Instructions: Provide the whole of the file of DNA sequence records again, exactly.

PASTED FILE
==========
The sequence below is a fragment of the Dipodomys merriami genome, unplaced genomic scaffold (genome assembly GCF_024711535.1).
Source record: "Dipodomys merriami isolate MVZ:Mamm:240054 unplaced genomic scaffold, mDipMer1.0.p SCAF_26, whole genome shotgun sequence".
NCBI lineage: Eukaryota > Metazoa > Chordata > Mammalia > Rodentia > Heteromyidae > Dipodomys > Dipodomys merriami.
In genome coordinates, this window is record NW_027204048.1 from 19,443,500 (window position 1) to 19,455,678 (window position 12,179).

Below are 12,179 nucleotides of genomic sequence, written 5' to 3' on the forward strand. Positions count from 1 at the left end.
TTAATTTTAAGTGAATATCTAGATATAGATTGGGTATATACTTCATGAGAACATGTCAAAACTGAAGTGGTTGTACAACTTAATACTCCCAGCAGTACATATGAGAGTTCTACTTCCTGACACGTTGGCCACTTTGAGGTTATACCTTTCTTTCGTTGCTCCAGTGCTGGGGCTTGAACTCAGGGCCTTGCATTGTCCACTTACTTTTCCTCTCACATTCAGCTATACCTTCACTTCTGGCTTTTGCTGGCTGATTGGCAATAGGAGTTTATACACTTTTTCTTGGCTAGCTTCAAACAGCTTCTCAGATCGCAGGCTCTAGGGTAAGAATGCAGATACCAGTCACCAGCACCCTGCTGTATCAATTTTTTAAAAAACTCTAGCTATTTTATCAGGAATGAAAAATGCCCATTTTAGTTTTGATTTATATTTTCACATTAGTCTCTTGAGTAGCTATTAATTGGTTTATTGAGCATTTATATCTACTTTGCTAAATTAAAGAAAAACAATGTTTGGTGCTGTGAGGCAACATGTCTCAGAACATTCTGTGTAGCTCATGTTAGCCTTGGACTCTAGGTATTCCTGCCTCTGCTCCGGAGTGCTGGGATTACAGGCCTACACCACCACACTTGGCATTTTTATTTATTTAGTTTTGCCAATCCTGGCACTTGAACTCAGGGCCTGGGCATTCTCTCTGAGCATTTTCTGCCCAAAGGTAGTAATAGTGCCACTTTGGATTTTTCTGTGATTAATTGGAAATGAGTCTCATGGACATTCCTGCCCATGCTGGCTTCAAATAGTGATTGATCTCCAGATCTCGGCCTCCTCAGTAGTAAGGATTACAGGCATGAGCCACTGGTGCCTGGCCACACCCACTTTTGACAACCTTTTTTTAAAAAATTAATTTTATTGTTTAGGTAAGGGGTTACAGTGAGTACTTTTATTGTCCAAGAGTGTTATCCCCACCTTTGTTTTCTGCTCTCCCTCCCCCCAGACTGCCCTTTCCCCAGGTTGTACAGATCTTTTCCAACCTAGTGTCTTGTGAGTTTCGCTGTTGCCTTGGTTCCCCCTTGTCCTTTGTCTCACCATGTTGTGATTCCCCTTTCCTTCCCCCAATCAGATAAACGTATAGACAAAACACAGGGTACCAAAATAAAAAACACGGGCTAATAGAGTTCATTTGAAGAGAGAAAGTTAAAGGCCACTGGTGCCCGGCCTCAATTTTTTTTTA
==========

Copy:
The sequence below is a fragment of the Dipodomys merriami genome, unplaced genomic scaffold (genome assembly GCF_024711535.1).
Source record: "Dipodomys merriami isolate MVZ:Mamm:240054 unplaced genomic scaffold, mDipMer1.0.p SCAF_26, whole genome shotgun sequence".
NCBI lineage: Eukaryota > Metazoa > Chordata > Mammalia > Rodentia > Heteromyidae > Dipodomys > Dipodomys merriami.
In genome coordinates, this window is record NW_027204048.1 from 19,443,500 (window position 1) to 19,455,678 (window position 12,179).

Below are 12,179 nucleotides of genomic sequence, written 5' to 3' on the forward strand. Positions count from 1 at the left end.
TTAATTTTAAGTGAATATCTAGATATAGATTGGGTATATACTTCATGAGAACATGTCAAAACTGAAGTGGTTGTACAACTTAATACTCCCAGCAGTACATATGAGAGTTCTACTTCCTGACACGTTGGCCACTTTGAGGTTATACCTTTCTTTCGTTGCTCCAGTGCTGGGGCTTGAACTCAGGGCCTTGCATTGTCCACTTACTTTTCCTCTCACATTCAGCTATACCTTCACTTCTGGCTTTTGCTGGCTGATTGGCAATAGGAGTTTATACACTTTTTCTTGGCTAGCTTCAAACAGCTTCTCAGATCGCAGGCTCTAGGGTAAGAATGCAGATACCAGTCACCAGCACCCTGCTGTATCAATTTTTTAAAAAACTCTAGCTATTTTATCAGGAATGAAAAATGCCCATTTTAGTTTTGATTTATATTTTCACATTAGTCTCTTGAGTAGCTATTAATTGGTTTATTGAGCATTTATATCTACTTTGCTAAATTAAAGAAAAACAATGTTTGGTGCTGTGAGGCAACATGTCTCAGAACATTCTGTGTAGCTCATGTTAGCCTTGGACTCTAGGTATTCCTGCCTCTGCTCCGGAGTGCTGGGATTACAGGCCTACACCACCACACTTGGCATTTTTATTTATTTAGTTTTGCCAATCCTGGCACTTGAACTCAGGGCCTGGGCATTCTCTCTGAGCATTTTCTGCCCAAAGGTAGTAATAGTGCCACTTTGGATTTTTCTGTGATTAATTGGAAATGAGTCTCATGGACATTCCTGCCCATGCTGGCTTCAAATAGTGATTGATCTCCAGATCTCGGCCTCCTCAGTAGTAAGGATTACAGGCATGAGCCACTGGTGCCTGGCCACACCCACTTTTGACAACCTTTTTTTAAAAAATTAATTTTATTGTTTAGGTAAGGGGTTACAGTGAGTACTTTTATTGTCCAAGAGTGTTATCCCCACCTTTGTTTTCTGCTCTCCCTCCCCCCAGACTGCCCTTTCCCCAGGTTGTACAGATCTTTTCCAACCTAGTGTCTTGTGAGTTTCGCTGTTGCCTTGGTTCCCCCTTGTCCTTTGTCTCACCATGTTGTGATTCCCCTTTCCTTCCCCCAATCAGATAAACGTATAGACAAAACACAGGGTACCAAAATAAAAAACACGGGCTAATAGAGTTCATTTGAAGAGAGAAAGTTAAAGGCCACTGGTGCCCGGCCTCAATTTTTTTTTA